Inspired by the work of multimedia artist Jim Hodges, Sisyphus‘ newest album is more than just a musical collaboration. It’s a cross section of art, music and poetry. Their EP (Beak & Claw) was the initial introduction, but because it was done remotely it didn’t meet its full potential. It felt slightly detached. This time – thanks to a co-commission from the Walker Art Center and the Saint Paul Chamber Orchestra’s Liquid Music series – they were able to work face-to-face leading to a much more fluid exchange.

The project is an ambitious one, pulling each of them out of their respective comfort zones. They aim for the purest narrative possible – whether it be about love, loss or getting wasted – while still trying to maintain a pop feel. Son Lux works his magic and infuses it with all sorts of glossy elements, which underlines just about every song on the album. It’s driven by these rhythms, and accented with pure, honest writing.

Neither ‘Geti nor Sufjan stand too far out on their own so in that sense it’s a successful collaboration. If anything they’re being too cordial with one another, making sure not to step on the other’s toes. At 11 songs, however, they find a good rhythm and compliment each other’s strengths. They’re able to dabble in heady concepts without being narcissistic or self-indulgent. And now that the introductions are over the hope is that they’ll continue to grow and build upon the potential that is Sisyphus.

Calm it Down

Opening with a Kenny-ism is a good way to pull fans from one shore to the other. It’s a complete stylistic shift, however, a Pandora’s box full of neo-futuristic blee-blops and glitches. The crushing beat, reminiscent of Odd Nosdam, fortifies the message, which is that when things get rough just relax:

"Calm it Down"

Take Me

A thorough sampling of Portishead with a bit of Aphex Twin to help the medicine go down. The stage belongs to Sufjan, and his spectral whispers fall like coins in a wishing well. It’s melancholy and desperate, but infused with the type of hopeful wanderlust that makes it an immediate winner; [LISTEN].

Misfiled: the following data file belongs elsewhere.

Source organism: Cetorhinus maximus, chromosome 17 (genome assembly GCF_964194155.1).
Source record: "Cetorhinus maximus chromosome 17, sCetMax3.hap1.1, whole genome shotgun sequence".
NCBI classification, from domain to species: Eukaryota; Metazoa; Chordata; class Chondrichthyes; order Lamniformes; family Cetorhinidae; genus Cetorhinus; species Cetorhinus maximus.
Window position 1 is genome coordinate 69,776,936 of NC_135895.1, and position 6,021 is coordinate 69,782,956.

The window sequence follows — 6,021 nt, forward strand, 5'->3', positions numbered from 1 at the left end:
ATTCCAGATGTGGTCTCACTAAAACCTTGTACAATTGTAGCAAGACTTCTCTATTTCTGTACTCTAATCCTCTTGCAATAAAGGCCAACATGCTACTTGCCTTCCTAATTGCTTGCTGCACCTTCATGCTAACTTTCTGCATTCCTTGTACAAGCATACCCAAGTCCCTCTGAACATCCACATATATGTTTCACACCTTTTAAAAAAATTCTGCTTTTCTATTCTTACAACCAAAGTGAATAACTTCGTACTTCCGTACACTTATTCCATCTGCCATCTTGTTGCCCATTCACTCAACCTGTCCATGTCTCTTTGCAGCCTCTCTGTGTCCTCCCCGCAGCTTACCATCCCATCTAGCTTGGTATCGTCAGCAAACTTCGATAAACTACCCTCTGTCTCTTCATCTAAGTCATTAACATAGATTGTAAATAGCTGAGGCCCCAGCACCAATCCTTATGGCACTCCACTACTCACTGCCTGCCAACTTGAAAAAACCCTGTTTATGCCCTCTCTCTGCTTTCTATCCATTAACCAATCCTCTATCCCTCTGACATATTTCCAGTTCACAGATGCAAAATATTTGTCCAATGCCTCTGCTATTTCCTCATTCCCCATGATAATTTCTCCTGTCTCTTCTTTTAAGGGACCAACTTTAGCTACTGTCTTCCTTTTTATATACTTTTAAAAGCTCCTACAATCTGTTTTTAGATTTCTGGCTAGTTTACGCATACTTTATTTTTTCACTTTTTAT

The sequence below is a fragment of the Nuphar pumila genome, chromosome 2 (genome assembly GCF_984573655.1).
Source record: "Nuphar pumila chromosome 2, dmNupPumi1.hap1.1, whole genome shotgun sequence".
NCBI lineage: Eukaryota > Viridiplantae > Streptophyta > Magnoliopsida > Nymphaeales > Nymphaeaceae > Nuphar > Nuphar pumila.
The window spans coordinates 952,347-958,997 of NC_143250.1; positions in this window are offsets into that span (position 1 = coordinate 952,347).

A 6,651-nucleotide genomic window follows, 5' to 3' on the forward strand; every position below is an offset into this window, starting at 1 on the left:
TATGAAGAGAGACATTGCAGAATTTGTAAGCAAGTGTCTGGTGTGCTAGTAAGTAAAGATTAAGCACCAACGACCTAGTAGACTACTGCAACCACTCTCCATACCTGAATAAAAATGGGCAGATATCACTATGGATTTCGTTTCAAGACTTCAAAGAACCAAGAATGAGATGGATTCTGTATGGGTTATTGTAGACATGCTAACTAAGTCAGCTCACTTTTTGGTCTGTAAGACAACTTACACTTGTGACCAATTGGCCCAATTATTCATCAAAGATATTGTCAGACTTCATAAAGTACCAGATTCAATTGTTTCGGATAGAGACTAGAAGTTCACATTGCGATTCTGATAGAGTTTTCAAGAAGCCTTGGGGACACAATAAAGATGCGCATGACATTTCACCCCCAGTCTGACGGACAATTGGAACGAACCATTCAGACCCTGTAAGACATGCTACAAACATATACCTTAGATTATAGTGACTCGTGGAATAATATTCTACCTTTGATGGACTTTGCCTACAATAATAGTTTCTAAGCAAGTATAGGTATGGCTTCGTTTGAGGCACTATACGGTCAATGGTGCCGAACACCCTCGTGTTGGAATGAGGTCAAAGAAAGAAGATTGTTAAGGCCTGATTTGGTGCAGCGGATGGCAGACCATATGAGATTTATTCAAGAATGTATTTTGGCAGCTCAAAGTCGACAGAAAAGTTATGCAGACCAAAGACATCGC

"Take Me"

Booty Call

The pixelated beat is erratic, tipsy and a little out of sorts, a perfect setting to spit drunken game to. It’s an odd one – full of stale bar room mist and a slight aroma of shame – but just the place for a guy like ‘Geti to get comfortable in. The questions blur the line and abstract his intent:

"Booty Call"

Rhythm of Devotion

Yet another mercurial beat to swim around and get lost in. It’s schizophrenic, paranoid and a little moody in that it’s hilariously sassy. ‘Geti’s rage slowly dissolves after a passive aggressive purge, and once it does an r&b inspired Sufjan emerges with a killer mid ’80s, jheri curl hook; [LISTEN]:

"Rhythm of Devotion"

Flying Ace

Gloomy melodies and an elusive percussion makes this feel like a b-side to a Polyphonic collaboration. but instead of topping out at one paranoid note, it reaches some scenic peaks and valleys offering ‘Geti an opportunity to name drop a screeching weasel and a ballplayer with a weird stance:

"Flying Ace"

My Oh My

A group confessional from a talented triumvirate, with each adding their own two cents worth of experiences and emotions. It’s an emotive collage of sounds and words with no clear cut direction, just a cosmic flurry of images that coalesce into a bright supernova of iridescent nonsense; [LISTEN]:

"My Oh My"

I Won’t Be Afraid

A time warped beat, hollow and spacious enough to sustain Sufjan’s dramatic ascent to outer space. It’s humble, heartfelt and electric with its emotions. No frivolous agenda to weigh it down, just a friendly hand extended to those willing to dissolve their egos and reach back: [LISTEN]

"I Won't Be Afraid"

Lion’s Share

‘Geti gets his proto-rap on over a simple two steppers rhythm. He delves into a Friday Night type narrative, but instead of Umar, Jaquie and a boat load of coke we get Banks and Connolly – two Little Houdinis with nothing to lose but absolutely everything to gain: [LISTEN]

"Lion's Share"

Dishes in the Sink

A familiar place for our lead lyricist to think – near the bottom with just enough courage, and stupidity, to get up and try again just like the real Sisyphus. It sounds like a tragedy, but it’s really not. It’s a spirited attempt at deconstructing and revising the American dream: [LISTEN]

"Dishes in the Sink"

Hardly Hanging On

The stasimon unfolds like a glorified message to god – one that crystallizes in midair and shatters into a million pieces. It’s a dramatic climb to the summit – with smoldering synth pouring from every crater – but one certainly worth making as the view seems to bring the entire album into focus:

"Hardly Hanging On"


The only way to close an odd album is to get hammered, hit record and set the conversation to music. It’s got the same sonic mood as Kanye’sBlack Skinhead” sans the titanic ego. The self-deprecating nature is a better angle to take, and one that Sisyphus seems to have a strong grasp on: [LISTEN]